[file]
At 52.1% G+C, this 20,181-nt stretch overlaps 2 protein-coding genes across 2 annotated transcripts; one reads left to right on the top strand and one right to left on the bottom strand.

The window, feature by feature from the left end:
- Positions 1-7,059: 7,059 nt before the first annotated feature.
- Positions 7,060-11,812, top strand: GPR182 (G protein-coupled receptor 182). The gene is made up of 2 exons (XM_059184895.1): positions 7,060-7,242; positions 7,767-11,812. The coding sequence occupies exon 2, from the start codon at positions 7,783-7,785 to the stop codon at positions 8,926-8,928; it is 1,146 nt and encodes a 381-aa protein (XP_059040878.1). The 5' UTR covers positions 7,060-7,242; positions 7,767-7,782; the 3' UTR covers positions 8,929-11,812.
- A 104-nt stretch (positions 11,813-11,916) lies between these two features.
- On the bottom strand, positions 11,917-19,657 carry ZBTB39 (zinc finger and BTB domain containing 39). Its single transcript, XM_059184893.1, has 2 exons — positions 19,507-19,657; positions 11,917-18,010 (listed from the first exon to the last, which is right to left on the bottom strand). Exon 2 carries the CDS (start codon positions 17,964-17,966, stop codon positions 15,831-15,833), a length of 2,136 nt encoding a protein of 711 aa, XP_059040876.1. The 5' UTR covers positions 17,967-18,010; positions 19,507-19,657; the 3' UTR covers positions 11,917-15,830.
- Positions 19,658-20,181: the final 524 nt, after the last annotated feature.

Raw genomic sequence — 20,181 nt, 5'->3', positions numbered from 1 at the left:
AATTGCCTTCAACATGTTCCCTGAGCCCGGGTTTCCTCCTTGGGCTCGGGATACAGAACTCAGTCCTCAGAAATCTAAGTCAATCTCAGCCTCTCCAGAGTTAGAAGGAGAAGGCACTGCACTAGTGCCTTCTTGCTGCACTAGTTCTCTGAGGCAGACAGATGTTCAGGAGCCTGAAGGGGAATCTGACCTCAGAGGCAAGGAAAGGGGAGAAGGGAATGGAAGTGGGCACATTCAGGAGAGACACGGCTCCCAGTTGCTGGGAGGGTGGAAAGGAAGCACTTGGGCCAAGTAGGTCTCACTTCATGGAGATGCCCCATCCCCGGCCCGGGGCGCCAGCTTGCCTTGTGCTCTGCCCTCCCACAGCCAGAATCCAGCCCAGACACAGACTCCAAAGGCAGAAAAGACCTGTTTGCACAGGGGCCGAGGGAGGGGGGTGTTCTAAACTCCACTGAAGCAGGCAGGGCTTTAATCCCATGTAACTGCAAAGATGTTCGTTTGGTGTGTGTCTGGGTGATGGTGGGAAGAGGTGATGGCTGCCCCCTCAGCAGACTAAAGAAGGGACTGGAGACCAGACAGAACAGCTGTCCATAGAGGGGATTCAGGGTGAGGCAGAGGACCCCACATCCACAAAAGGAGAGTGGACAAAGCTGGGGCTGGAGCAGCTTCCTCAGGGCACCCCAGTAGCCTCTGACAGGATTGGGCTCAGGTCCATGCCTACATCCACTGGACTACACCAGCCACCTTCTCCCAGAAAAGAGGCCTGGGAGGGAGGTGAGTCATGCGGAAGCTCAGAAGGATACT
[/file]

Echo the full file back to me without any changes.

At 52.1% G+C, this 20,181-nt stretch overlaps 2 protein-coding genes across 2 annotated transcripts; one reads left to right on the top strand and one right to left on the bottom strand.

The window, feature by feature from the left end:
- Positions 1-7,059: 7,059 nt before the first annotated feature.
- Positions 7,060-11,812, top strand: GPR182 (G protein-coupled receptor 182). The gene is made up of 2 exons (XM_059184895.1): positions 7,060-7,242; positions 7,767-11,812. The coding sequence occupies exon 2, from the start codon at positions 7,783-7,785 to the stop codon at positions 8,926-8,928; it is 1,146 nt and encodes a 381-aa protein (XP_059040878.1). The 5' UTR covers positions 7,060-7,242; positions 7,767-7,782; the 3' UTR covers positions 8,929-11,812.
- A 104-nt stretch (positions 11,813-11,916) lies between these two features.
- On the bottom strand, positions 11,917-19,657 carry ZBTB39 (zinc finger and BTB domain containing 39). Its single transcript, XM_059184893.1, has 2 exons — positions 19,507-19,657; positions 11,917-18,010 (listed from the first exon to the last, which is right to left on the bottom strand). Exon 2 carries the CDS (start codon positions 17,964-17,966, stop codon positions 15,831-15,833), a length of 2,136 nt encoding a protein of 711 aa, XP_059040876.1. The 5' UTR covers positions 17,967-18,010; positions 19,507-19,657; the 3' UTR covers positions 11,917-15,830.
- Positions 19,658-20,181: the final 524 nt, after the last annotated feature.

Raw genomic sequence — 20,181 nt, 5'->3', positions numbered from 1 at the left:
AATTGCCTTCAACATGTTCCCTGAGCCCGGGTTTCCTCCTTGGGCTCGGGATACAGAACTCAGTCCTCAGAAATCTAAGTCAATCTCAGCCTCTCCAGAGTTAGAAGGAGAAGGCACTGCACTAGTGCCTTCTTGCTGCACTAGTTCTCTGAGGCAGACAGATGTTCAGGAGCCTGAAGGGGAATCTGACCTCAGAGGCAAGGAAAGGGGAGAAGGGAATGGAAGTGGGCACATTCAGGAGAGACACGGCTCCCAGTTGCTGGGAGGGTGGAAAGGAAGCACTTGGGCCAAGTAGGTCTCACTTCATGGAGATGCCCCATCCCCGGCCCGGGGCGCCAGCTTGCCTTGTGCTCTGCCCTCCCACAGCCAGAATCCAGCCCAGACACAGACTCCAAAGGCAGAAAAGACCTGTTTGCACAGGGGCCGAGGGAGGGGGGTGTTCTAAACTCCACTGAAGCAGGCAGGGCTTTAATCCCATGTAACTGCAAAGATGTTCGTTTGGTGTGTGTCTGGGTGATGGTGGGAAGAGGTGATGGCTGCCCCCTCAGCAGACTAAAGAAGGGACTGGAGACCAGACAGAACAGCTGTCCATAGAGGGGATTCAGGGTGAGGCAGAGGACCCCACATCCACAAAAGGAGAGTGGACAAAGCTGGGGCTGGAGCAGCTTCCTCAGGGCACCCCAGTAGCCTCTGACAGGATTGGGCTCAGGTCCATGCCTACATCCACTGGACTACACCAGCCACCTTCTCCCAGAAAAGAGGCCTGGGAGGGAGGTGAGTCATGCGGAAGCTCAGAAGGATACT